Office 365 has a good deal of security available out of the box, however much of it needs to be fully configured from the defaults. Add to this the additional security options Microsoft 365 Business brings to the table on top of what Office 365 provides as standard. Services like Office 365 Advanced Threat Protection (ATP), Data Loss Prevention (DLP), Legal Hold and so on are included with Microsoft 365 Business and most also still need to be configured appropriately.
Configuring security options is nothing new. IT Professionals have been doing it for years. That won’t change just because services are now in the cloud.
Even after you have configured all of these services appropriately, there are more security options you can add on from Microsoft. I think that probably the best add on security service you can bolt on to your Microsoft/Office 365 environment is Office 365 Cloud App Security.
You can simply add the Office 365 Cloud App Security to any existing tenant and then assign it to your users. As you can see from the above (in $AUD), it is pretty cheap for what I’ll show it can do for you.
Now before I get too far down the path of explaining Office 365 Cloud App Security I need to let you know there is a more advanced version of this service called Microsoft Cloud App Security that I’ll cover in more detail in an upcoming article. Here, I’m going to focus on Office 365 Cloud App Security. If you want to know the differences between the two services take a look at:
Once you purchase a subscription to Office 365 Cloud App Security and assign the licenses, you will see an extra option appear the Alerts section of the Security and Compliance center, as shown above. Selecting the new Manage advanced alerts menu item will display the Managed advanced alerts screen on the right. Like most security option in Microsoft 365, you’ll need to go in there and enable it the first time you visit.
Once it has been enabled select the Go to Office 365 Cloud App Security button.
You’ll now be taken to the Office 365 Cloud App Security console and a list of policies as you can see above. These are the default policies that are created for you and it is possible to create your own policies which I’ll cover soon.
Take a moment to have look through the list of default policies and you’ll find the cover some very common scenarios.
In this case, I’ve click on the Mass downloaded by a single user policy to view the details.
The real heart of the policy is the Create Filter for the policy section a little down the page as shown above. This is where you create the rules to determine when an alert should be activated.
A little bit further down the screen you’ll find the section to manage the alerts. Here you’ll see the option to send an email, text message and the new preview option to trigger a Microsoft Flow. This new Microsoft Flow feature will allow you to automate just about any action if the alert is triggered.
The Governance section at the bottom of the page shows you the default actions that you can take when an alert is triggered, including the ability to suspend the user and force them to sign in again.
The above shows you a custom policy that I have created that will alert me when an Office 365 administrator logs on outside my corporate network.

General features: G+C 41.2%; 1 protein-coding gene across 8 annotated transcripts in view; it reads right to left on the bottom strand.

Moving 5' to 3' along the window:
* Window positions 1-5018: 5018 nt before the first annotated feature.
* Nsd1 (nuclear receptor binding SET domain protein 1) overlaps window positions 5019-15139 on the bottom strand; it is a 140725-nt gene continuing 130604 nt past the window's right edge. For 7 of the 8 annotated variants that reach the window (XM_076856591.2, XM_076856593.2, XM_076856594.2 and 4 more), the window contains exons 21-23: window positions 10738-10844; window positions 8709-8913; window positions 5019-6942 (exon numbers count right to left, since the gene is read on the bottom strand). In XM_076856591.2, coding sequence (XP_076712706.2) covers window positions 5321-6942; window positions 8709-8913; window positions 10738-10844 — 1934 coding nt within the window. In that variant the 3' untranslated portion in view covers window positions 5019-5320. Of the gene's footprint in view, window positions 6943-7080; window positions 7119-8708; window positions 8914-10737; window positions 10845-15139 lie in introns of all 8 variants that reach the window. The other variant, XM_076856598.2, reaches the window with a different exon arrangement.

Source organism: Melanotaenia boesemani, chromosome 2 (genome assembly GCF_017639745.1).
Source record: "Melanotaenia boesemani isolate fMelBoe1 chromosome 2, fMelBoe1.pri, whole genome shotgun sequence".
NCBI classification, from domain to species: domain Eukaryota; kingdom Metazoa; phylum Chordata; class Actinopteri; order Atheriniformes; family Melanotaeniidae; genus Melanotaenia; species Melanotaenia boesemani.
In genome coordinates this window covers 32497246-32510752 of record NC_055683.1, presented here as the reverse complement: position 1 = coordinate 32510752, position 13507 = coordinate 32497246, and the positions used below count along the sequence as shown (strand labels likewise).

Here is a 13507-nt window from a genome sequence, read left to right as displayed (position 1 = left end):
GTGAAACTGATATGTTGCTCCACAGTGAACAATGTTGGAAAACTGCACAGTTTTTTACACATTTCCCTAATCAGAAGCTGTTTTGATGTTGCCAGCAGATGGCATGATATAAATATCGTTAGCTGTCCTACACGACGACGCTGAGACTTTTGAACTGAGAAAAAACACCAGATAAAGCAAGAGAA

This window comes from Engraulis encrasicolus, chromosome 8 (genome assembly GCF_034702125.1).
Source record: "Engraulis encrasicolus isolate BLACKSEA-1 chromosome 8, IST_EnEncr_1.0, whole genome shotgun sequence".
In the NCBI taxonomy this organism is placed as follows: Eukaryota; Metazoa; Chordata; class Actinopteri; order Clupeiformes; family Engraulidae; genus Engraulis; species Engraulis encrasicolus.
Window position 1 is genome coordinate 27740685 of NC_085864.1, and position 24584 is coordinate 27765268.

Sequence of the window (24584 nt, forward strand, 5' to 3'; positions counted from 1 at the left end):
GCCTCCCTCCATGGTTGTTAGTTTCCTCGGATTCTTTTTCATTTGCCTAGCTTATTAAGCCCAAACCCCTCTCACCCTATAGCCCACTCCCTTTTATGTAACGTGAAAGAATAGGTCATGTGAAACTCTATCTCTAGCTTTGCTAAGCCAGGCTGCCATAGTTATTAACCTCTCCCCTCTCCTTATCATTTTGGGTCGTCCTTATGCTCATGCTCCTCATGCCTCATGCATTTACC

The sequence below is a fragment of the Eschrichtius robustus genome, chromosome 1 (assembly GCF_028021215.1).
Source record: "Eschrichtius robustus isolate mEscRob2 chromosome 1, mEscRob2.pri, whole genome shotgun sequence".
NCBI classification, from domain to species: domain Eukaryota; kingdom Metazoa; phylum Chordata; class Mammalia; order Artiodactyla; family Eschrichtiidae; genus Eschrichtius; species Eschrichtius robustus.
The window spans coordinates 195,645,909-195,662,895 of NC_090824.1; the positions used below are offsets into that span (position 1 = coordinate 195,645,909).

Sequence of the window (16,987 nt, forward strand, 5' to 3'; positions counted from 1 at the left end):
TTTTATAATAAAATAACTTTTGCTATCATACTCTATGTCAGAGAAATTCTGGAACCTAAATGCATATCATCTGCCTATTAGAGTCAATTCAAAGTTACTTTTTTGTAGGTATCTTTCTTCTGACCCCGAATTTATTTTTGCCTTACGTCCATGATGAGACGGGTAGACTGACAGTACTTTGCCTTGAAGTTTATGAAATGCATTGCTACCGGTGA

Once you have customised the default policies and add any custom ones all you need to do is wait until an alert is triggered.
When you receive an alert via email it will look like the above with links to take you straight to the policy match.
You can now view any alerts in the console as shown above.
When you select an alert you can dig deeper into the details as shown above as well as Dismiss or Resolve it by recoding how it was (these are in the top right corner of the screen).
Not only can you configure and view very detailed alerts but you can also view the Office 365 Activity Log as shown above. This is very, very handy and much easier than having to use the interface in the Security and Compliance center or an exported CSV file.
If you click on an item you again get a huge amount of information as shown above.
The buttons in the top right of the item allow you to search on similar:
– Activity types (i.e. here Log on)
– Activity from the same user
– Activity from same IP
– Activity from same country and region
– Activity in the same time frame
The above shows you the failed logon activities, each of which you can drill into for more information.
So the second things the Office 365 Cloud App Security can provided is a detailed way to browse and investigate the Office 365 Activity log.
Another thing Office 365 Cloud App Security can do is ingest the logs from on premises firewalls and UTM devices and display them in a dashboard as shown above. Here you can see exactly what cloud apps are being used in your environment. The idea is that it helps you identify shadow IT and prevent the leakage of corporate data from non authorised applications.
That’s a lot of power for a very small price in my books and makes Office 365 Cloud App Security a worthwhile investment for your environment. If you want even more power then you can look at Microsoft Cloud App Security which I’ll detail in an upcoming article.
If you are serious about monitoring your Microsoft/Office 365 environment quickly and easily, then nothing beats Cloud App Security. For most, Office 365 Cloud App Security will do what is required but remember that for only about $1 more, Microsoft Cloud App Security has even more power.
You can of course sign up for a 30 day trial of either product in your tenant today and try it for yourself. I’m pretty confident when you see everything that it can do you’ll happy add to the tenant going forward.
So when you get Microsoft/Office 365, I suggest Cloud App Security (either Office 365 or Microsoft) as something that you should add for sure if you are serious about security (and who isn’t these days??).